Commuters into the City of London are benefitting from new cutting-edge signalling says Network Rail.
A more reliable and sustainable service will be achieved through new digital in-cab signalling for Great Northern commuters as part of the East Coast Digital Programme. The programme is funded through £1.4 billion of government investment that aims to improve journeys along the East Coast Mainline, from London to north of Peterborough.
London’s Northern City Line, between Finsbury Park and Moorgate, saw the running of the first digitally signalled passenger train, with Govia Thameslink Railway, Network Rail and Siemens Mobility switching the system on. This marked a milestone for the programme, as it is the first stage of introducing digital ECTS (European Train Control System) to an intercity mainline in Britain.
The system works by setting drivers a target speed that is set by the system in their cab, with this being continually updated as per the location of other trains by beacons along the track. This lets drivers know what is ahead further in advance than line-of-sight signals and allows services to run more efficiently.
Principle Programme Sponsor for the East Coast Digital Programme, Ed Akers, said:
“Today is a huge step forward towards a digital future where traditional ‘lights on sticks’ are removed and technology delivers a more reliable and punctual railway. On the Northern City Line, our cross-industry partnership has learned by doing, and the experience we’ve all gained will help us progress digital transformation on the main line and beyond.”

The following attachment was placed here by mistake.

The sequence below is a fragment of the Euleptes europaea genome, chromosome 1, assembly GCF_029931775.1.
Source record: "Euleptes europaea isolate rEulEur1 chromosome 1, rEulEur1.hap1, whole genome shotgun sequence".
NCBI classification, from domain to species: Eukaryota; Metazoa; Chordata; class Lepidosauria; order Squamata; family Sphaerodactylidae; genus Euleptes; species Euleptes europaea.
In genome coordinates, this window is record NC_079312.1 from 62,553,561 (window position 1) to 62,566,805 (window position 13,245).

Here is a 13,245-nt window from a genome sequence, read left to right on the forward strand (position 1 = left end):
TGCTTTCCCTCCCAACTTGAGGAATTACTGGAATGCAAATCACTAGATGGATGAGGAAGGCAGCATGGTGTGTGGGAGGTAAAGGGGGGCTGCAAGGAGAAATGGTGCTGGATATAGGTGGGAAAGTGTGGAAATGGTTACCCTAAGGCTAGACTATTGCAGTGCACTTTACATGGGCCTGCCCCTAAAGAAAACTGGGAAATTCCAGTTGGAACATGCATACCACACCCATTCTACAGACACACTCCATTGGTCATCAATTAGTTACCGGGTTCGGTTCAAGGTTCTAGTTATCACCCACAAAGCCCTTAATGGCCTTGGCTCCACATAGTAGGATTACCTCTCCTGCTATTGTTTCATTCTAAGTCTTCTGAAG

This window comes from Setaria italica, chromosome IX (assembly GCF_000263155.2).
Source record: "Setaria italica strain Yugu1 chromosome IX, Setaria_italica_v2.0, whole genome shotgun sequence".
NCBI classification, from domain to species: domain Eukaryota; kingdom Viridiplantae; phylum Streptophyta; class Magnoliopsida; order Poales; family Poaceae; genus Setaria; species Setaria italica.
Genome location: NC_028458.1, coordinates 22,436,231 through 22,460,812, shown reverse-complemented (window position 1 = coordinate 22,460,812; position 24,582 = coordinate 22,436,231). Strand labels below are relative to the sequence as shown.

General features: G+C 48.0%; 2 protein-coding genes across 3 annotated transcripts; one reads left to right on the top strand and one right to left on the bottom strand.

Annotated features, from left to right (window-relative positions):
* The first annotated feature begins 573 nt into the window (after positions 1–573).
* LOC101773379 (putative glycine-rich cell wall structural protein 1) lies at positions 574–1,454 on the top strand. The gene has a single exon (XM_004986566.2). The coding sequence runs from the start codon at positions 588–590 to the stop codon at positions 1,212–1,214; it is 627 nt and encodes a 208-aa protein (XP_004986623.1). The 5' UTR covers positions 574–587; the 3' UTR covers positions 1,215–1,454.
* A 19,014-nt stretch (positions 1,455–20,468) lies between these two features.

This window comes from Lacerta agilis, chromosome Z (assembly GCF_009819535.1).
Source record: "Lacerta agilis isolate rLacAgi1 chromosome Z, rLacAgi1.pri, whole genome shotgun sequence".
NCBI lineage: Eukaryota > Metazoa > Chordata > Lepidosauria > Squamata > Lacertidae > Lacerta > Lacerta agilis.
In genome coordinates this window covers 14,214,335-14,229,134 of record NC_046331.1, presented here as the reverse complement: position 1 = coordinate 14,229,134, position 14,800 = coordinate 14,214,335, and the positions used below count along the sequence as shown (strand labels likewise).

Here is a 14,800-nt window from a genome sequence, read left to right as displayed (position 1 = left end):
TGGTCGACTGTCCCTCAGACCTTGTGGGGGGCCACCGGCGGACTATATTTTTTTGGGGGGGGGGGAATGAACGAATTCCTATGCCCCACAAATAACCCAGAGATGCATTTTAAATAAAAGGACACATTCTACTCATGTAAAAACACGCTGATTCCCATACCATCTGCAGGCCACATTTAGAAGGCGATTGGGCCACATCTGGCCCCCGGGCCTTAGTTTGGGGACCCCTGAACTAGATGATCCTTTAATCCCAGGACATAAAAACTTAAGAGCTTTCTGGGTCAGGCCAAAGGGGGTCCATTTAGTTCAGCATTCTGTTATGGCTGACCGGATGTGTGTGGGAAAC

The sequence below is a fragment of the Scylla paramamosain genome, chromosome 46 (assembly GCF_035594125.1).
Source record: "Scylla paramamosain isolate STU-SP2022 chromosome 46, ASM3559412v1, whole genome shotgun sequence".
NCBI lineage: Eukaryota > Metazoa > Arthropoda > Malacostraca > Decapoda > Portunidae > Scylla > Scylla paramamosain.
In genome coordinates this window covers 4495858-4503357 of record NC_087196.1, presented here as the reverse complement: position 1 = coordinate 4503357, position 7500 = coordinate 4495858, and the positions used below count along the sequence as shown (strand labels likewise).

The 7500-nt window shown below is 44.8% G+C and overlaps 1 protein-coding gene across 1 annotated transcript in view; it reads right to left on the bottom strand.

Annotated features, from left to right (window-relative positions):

As time goes on, more trains will begin operating with digital signalling as their drivers become trained in using the technology. Despite this, traditional signals will remain at the side of the track until all drivers are trained on the new system and the former one can be disabled.
Ben Lane, ECDP Project Director for Siemens Mobility, also commented:
“This is a major milestone for the rail industry and I’m proud that Siemens Mobility has brought the technology and experience to help deliver in collaboration with programme partners. Certain to transform the everyday for passengers, economies and communities along the route, this milestone demonstrates we’re on the right track to bringing innovative digital signalling to the East Coast Main Line and beyond.”
Oliver Turner, Head of ERTMS for GTR said: “I’m delighted for our team and I’m delighted for our passengers. Getting to this point has been a monumental cross-industry effort. It will pave the way for the wider rollout of digital signalling on the East Coast Main Line, promising better reliability for everybody.”
The next stage of the programme will see digital signalling implemented between Welwyn Garden City and Hitchin, with digitally signalled trains expected to begin operating on that section of the route by the end of 2025.